France Looks to Fend Off Lending Crunch With Higher Bank Buffer
(Bloomberg) -- France’s high and rising private debt burden has worried regulators enough that they are forcing banks to put aside more capital to support lending in a downturn.
The country’s High Council for Financial Stability said Monday it will raise the so-called countercyclical capital buffer to 0.5 percent for French exposures from April 2020. The buffer is building more than expected -- regulators told banks last year to prepare to hold 0.25 percent of their assets by July 2019.
The move from French regulators is part of a Europe-wide effort to mitigate the possible impact of a long period of low interest rates and rising debt. France is a particularly acute case as debt levels have risen without interruption, while households and businesses in other euro area states have cut back.
The buffer is meant to guard against banks’ tendency to boost lending in boom times and cut back in a bust, potentially exacerbating an economic slowdown by denying companies credit when they need it most. It’s designed to be built up when risks are growing, and released during times of stress.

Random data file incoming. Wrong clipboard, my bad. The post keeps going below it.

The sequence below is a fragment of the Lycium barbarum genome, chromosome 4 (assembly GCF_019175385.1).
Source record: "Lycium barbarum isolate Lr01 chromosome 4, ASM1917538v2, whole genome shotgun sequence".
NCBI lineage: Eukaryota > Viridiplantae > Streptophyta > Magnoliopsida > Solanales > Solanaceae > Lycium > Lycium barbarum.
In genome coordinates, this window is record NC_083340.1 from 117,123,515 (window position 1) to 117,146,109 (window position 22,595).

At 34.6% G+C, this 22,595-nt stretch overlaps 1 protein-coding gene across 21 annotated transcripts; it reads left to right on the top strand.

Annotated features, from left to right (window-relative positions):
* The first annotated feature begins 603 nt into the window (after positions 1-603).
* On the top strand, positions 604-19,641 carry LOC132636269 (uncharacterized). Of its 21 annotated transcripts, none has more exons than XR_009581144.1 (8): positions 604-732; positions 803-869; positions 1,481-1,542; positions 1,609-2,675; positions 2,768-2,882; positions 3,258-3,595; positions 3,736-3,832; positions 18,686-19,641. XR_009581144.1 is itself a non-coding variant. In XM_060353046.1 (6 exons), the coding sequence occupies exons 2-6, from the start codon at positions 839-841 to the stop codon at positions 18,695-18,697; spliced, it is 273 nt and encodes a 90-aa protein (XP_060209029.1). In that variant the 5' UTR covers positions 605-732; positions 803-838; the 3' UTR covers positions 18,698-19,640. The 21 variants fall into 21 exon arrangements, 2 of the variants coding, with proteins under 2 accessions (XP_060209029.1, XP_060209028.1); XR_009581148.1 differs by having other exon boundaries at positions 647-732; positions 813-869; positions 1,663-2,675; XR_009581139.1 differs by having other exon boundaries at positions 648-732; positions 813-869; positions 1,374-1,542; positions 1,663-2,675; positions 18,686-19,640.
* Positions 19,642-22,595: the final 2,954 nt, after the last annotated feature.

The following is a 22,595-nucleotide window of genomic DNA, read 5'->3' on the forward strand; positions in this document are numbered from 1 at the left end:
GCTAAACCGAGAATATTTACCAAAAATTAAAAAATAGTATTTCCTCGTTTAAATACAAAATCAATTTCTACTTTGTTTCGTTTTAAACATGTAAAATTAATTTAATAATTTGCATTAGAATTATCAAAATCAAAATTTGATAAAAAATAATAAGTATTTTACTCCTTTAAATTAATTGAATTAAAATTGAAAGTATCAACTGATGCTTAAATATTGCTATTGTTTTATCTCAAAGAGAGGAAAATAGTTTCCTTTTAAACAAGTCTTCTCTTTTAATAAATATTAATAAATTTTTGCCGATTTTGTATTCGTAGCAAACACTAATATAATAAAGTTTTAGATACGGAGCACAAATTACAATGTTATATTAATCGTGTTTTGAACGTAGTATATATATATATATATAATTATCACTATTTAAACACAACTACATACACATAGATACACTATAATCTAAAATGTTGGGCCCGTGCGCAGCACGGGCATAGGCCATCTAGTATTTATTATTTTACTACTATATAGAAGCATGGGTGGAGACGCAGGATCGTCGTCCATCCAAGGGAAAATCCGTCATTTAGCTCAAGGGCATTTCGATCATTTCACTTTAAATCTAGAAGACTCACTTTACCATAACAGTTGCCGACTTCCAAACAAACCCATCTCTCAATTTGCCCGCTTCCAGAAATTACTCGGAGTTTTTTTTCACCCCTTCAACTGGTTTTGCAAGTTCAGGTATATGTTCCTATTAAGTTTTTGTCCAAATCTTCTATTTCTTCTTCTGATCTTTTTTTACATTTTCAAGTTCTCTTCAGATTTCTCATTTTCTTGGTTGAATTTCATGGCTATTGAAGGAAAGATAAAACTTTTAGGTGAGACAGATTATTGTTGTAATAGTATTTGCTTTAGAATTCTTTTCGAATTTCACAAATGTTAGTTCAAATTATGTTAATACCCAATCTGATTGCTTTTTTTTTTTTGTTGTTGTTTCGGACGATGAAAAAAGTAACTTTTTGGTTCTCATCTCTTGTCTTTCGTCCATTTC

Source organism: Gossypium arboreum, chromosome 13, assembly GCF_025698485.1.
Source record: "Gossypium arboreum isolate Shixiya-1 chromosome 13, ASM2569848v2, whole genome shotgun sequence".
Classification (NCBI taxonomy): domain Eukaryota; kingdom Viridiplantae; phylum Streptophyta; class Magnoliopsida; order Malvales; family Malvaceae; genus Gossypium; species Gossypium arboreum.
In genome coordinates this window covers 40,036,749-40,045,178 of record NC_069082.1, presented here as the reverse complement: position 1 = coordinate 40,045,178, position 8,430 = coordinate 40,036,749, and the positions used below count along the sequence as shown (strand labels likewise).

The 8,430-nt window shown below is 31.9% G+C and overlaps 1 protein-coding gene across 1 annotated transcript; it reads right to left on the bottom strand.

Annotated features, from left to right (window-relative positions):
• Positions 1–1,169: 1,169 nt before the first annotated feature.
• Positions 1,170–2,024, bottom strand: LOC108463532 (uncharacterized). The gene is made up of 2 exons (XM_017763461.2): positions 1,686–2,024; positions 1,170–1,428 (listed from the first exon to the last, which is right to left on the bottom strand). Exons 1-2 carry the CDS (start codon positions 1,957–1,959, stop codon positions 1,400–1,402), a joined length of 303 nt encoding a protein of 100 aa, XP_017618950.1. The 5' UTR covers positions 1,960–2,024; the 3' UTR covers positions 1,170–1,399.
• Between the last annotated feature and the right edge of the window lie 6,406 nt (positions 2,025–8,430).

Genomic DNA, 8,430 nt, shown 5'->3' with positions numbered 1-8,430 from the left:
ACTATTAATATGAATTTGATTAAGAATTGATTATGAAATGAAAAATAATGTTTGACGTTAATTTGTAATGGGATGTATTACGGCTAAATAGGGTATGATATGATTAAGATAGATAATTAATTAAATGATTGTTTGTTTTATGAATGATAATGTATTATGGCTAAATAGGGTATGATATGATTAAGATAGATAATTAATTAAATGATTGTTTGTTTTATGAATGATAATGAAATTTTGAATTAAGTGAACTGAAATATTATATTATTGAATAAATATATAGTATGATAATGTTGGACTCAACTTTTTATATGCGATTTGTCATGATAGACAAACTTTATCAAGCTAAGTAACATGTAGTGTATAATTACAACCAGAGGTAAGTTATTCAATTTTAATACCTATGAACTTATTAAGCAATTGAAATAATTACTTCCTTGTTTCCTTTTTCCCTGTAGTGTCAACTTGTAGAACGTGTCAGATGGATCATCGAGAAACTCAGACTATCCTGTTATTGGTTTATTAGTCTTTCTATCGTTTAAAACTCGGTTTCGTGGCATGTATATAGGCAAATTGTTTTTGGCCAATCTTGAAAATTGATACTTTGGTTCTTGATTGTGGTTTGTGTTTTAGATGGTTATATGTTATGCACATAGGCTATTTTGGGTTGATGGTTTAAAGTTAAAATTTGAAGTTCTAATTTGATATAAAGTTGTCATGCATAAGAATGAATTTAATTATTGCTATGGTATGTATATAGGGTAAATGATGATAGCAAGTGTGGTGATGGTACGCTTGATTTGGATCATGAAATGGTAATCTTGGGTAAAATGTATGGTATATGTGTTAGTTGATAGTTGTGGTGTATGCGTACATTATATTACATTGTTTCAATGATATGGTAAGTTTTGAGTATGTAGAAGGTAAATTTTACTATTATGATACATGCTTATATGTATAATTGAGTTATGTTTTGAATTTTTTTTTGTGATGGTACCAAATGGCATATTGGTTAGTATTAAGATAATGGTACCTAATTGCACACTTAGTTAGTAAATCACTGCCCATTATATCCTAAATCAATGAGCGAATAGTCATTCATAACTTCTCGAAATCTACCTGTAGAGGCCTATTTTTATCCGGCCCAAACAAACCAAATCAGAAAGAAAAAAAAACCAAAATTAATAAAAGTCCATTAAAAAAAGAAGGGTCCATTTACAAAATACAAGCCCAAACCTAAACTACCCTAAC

The French Banking Federation said the decision to raise the buffer is incomprehensible when the European Central Bank is encouraging lending with expansionary monetary policy, adding that the move also sends a “contradictory signal” at a time when the economy is showing signs of slowing.
“French banks don’t understand this decision, which is not coherent with the policy of the ECB,” the lobby group said in a statement.
The stability council does not expect the decisions on buffers to affect lending or require banks to raise extra capital, an official at the French finance ministry said in a media briefing on the decision.
In its regular review of financial conditions in France, the council said the risk of further volatility remains at a “high level” after markets recovered in recent months from the correction at the end of 2019.
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